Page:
By JACQUELINE CHARLES
First, the Bahamas’ marquee hotel dismissed hundreds of workers. Then, a prestigious $500-a-night resort announced it was shutting its doors, and this week — two more announcements of hotel closures: one permanent, the other temporary.
It has been anything but a pretty year for tourism in the Bahamas — and not even Sunday’s Miss Universe pageant at Atlantis resort on Paradise Island appears to be immune from the global economic meltdown.
Just days before NBC’s live pageant telecast, Bahamian tourism officials, who were banking on the event’s marketing glitz to spark life back into their struggling economy, announced a sale on tickets: four for the price of three.
“I am sure, to some degree, the recession does affect these things, but to what degree, I am not sure,” said Tourism Minister Vincent Vanderpool-Wallace, who added that the slow sales have more to do with the high ticket prices than the country’s tourism woes.
“We are charging prices for tickets that are probably unprecedented in recent times.” Still there is no question that the tiny tourism-dependent Bahamas, like most of its Caribbean neighbors, is feeling the economic squeeze even as Federal Reserve board Chairman Ben Bernanke reported Friday that the deep global recession is nearing an end.
Last year, the 3,000 room Atlantis laid off 800 workers, or 10 percent of its staff. Then in May, the Four Seasons in Exuma closed. Then this week, just as Sandals International Resort announced that it had purchased The Four Seasons, the general manager of the Port Lucaya Resort and Yacht Club in Grand Bahama announced that it was shutting its doors on Aug. 31 after nearly 16 years.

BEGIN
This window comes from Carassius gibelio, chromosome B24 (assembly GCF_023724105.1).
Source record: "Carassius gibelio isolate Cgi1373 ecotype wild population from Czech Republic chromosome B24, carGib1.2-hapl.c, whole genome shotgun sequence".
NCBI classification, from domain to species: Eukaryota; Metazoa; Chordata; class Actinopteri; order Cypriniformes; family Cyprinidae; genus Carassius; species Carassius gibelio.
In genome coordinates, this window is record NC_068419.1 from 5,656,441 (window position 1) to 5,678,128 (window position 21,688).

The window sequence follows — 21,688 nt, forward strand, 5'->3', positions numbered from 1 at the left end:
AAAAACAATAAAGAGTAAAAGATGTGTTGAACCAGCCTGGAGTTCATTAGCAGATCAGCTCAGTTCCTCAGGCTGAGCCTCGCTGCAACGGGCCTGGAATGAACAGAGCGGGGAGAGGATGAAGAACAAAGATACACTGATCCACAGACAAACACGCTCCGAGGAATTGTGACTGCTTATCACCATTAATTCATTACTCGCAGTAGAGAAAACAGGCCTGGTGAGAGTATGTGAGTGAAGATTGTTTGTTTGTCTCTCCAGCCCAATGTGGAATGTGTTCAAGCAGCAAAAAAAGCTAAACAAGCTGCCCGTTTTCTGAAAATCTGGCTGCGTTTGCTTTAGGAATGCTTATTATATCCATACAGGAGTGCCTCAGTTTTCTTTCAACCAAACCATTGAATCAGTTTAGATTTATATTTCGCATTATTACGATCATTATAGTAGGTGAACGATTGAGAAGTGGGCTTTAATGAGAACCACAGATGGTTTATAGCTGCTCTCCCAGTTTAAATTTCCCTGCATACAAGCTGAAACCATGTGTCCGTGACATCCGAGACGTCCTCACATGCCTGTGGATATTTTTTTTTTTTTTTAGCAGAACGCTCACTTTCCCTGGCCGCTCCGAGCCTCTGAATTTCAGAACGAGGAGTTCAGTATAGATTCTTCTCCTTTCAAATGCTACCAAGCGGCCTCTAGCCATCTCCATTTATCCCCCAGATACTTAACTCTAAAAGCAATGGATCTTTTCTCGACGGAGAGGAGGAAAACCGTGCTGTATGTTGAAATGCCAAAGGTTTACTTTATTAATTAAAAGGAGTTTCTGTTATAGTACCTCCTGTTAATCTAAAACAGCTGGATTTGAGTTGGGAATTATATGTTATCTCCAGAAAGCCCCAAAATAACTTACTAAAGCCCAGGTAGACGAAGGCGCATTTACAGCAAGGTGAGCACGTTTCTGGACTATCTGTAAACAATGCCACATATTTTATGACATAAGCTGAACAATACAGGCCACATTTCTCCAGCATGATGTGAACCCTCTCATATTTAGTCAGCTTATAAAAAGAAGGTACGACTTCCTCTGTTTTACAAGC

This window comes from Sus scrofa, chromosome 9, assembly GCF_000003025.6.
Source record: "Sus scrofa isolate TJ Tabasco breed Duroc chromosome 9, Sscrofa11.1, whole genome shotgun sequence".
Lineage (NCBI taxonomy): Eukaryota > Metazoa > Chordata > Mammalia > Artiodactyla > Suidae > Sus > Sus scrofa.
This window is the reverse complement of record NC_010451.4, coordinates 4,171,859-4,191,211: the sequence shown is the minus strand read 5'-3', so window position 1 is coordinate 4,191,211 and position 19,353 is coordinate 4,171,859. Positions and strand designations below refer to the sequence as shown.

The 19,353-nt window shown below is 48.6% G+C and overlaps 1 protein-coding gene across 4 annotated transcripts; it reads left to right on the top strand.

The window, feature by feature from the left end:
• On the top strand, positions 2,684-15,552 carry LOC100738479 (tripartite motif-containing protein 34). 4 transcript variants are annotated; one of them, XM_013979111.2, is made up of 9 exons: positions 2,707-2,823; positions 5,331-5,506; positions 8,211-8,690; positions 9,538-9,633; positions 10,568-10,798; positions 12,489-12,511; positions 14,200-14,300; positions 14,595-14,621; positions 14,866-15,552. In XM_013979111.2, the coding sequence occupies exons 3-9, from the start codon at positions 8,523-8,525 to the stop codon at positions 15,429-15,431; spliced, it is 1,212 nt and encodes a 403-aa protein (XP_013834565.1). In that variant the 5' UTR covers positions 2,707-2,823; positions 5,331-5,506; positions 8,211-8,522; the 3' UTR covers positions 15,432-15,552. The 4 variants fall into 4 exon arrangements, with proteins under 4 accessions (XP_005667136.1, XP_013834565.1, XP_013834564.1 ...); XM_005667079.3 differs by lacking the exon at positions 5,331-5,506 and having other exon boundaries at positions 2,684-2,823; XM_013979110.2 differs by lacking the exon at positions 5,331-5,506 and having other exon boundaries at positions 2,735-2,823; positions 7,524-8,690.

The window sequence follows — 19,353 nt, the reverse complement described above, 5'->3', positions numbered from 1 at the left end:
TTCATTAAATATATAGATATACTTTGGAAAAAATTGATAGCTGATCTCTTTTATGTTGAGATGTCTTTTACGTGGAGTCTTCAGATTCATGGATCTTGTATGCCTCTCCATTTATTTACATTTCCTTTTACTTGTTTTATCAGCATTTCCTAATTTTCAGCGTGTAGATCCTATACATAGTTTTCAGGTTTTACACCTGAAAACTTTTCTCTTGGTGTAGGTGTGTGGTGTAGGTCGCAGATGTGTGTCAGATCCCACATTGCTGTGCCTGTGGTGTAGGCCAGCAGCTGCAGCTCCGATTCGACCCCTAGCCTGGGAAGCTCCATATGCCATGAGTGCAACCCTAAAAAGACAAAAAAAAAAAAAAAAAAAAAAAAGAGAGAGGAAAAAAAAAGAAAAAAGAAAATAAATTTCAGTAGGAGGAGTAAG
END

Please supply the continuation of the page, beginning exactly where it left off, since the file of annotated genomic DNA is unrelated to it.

The announcement came just days after the Wyndam Nassau Resort & Crystal Palace Casino said it will be closed until Oct. 5.
`FEEL THE IMPACT’
“Until such time that the recession ends and consumer confidence begins to return, we will continue to feel the impact,” Bahamas Hotel Association President Robert Sands said on the heels of this month’s BHA mid-year economic review and tourism outlook survey.
The report’s findings in a nutshell: despite deep room discounts at island hotels and other aggressive marketing, hoteliers continue to see a drop in sales and room occupancy. And at least three out of four of the 30 hotels surveyed anticipate a continue fall in revenues this year.
The Bahamas survey echoes findings by Atlanta-based PKF Hospitality Research (PKFHR), which recently issued its own bit of gloom for Caribbean hotels and resorts. In addition to a continued drop in profits — it averaged 16 percent last year — and closures like the Four Seasons, a number of Caribbean hotel projects from the Dominican Republic to the Turks and Caicos to St. Lucia have been stalled mid-way through construction, company officials said.
“It’s affecting everybody in all market sectors, from luxury to all-inclusives. And those that don’t have good airlifts are suffering the worse,” Scott Smith, the group’s senior vice president, told The Miami Herald.